About the book:
Distinguished sportswriter Elmer Ferguson called him the “greatest defensive” defenseman of his day. The NHL’s revered chief referee Cooper Smeaton ranked him ahead of his defense partner, Eddie Shore. Legendary manager of the Boston Bruins, Art Ross, wouldn’t sell him “at any price.” And yet he goes unrecognized by the Hockey Hall of Fame.
Lionel Hitchman, or “Hitch,” played 12 seasons in the NHL—first with the 1923 Stanley Cup and World Champion Ottawa Senators, and then ten years with the Boston Bruins. As captain and the original Bruins “money player,” Hitch led his team to their first Stanley Cup championship and to the NHL’s best winning point percentage of all time.
His hockey stats belie his real contribution to the growth of the Boston Bruins. Hitch was the last original Bruin and the first to have his sweater retired. After his playing career, he went on to coach in the Boston system for several years before parting with the franchise.
Hitch, Hockey’s Unsung Hero, is the story of an unheralded “superstar,” the times he lived through and the fascinating people who helped shape his character and life choices. It is told through the “scribes” of the day with interjections by some notable people who knew him well. A few family tales are revealed, including one that helps explain Hitch’s absence from hockey’s highest shrine.
Where to buy:
Available in paperback and ebook at Amazon.ca and Amazon.com.
The paperback is 368 pages, including 75 vintage images. The ebook includes everything in the paperback except the index.
Excerpts from Chapter 11 — Greatest Team, Greatest Defenseman, pages 223-227 (after the Boston Bruins February 4, 1930 home game against the Detroit Cougars where Eddie Shore started an all-out brawl and wound up hitting Ref Mallinson in the jaw):
“The Boston Globe reported that two days after the game, Art Ross was ‘ordered to take a two weeks’ vacation by Owner C. F. Adams. . . . During his absence Capt Lionel Hitchman and Mickey MacKay will be in charge of the teams. They will handle the men in the long siege of five games in eight days which starts Tuesday night when the Bruins will play Toronto at the Garden.’27
“Ross and Shore were similar in many ways and fed off each other. As hockey players they played a similar style of game. Both thrived in the limelight. Ross may have been more calculating than Shore; he certainly was more restrained, the latter giving way to his immediate impulses. All the attention that Hitch had recently received likely did not go unnoticed by Shore, especially all the comparisons between the two. Shore was having a great year, but so was Hitch. The difference was that Hitch’s skills, not easily tabulated on a leaderboard and skills he did better than Shore, were getting wide appreciation. Maybe this bothered Shore, maybe not. In any event the Bruins were two-thirds through a spectacular season and their flashy defense star was acting out. The team manager, either egging him on or incapable of controlling him, was sent away on stress leave by the club president.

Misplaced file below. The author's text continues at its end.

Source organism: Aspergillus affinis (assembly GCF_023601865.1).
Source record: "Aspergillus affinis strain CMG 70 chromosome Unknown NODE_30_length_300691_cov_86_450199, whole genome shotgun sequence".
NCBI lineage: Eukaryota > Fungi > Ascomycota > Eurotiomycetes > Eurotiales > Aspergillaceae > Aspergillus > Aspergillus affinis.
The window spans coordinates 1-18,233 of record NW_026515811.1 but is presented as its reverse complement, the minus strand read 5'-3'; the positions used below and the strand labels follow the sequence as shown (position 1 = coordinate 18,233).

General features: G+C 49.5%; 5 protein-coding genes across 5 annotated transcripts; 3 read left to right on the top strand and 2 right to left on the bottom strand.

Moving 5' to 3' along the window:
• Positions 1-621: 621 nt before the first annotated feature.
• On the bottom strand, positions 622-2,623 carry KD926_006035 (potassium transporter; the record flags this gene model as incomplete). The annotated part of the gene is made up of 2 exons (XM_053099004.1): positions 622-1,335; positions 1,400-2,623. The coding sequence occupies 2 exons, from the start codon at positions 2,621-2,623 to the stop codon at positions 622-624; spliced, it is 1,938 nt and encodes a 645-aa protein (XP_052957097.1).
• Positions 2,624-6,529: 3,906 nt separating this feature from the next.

“The third game without Art Ross at the helm started a whole new cycle of articles focused on Hitch. It was game 34 in Toronto against the Maple Leafs. Boston won 5-3 on February 15 under the guidance of Hitch, who also played, and Mickey MacKay, who didn’t. The coverage went as follows:
. . .
Toronto Telegraph:. . .
One reads much ballyhoo about the great Mr. Shore when studying the history of the championship hockey team from Boston this winter, but a howling mob of enthusiasts at Andy Taylor’s Arena Gardens Saturday night were ready to pin the ‘spark plug’ honors on Lionel Hitchman as the mighty Bruins staged a four-goal rally during the final 11 minutes of play, handing Maple Leafs a 5-3 setback.
Enjoying himself in picking little pieces of dirt off the ice for the biggest part of the game, Captain Hitchman decided, as the third period was nearing the halfway mark, that it was about time to get going and add another win to the Bruins’ lengthy list. The clever Lionel stole the puck from Jackson and skated down the unprotected left side. The official scorer recorded the goal that resulted as Barry scoring from Hitchman, but to the press box aggregation it looked as if Hitchman had counted with a burning drive from the left side.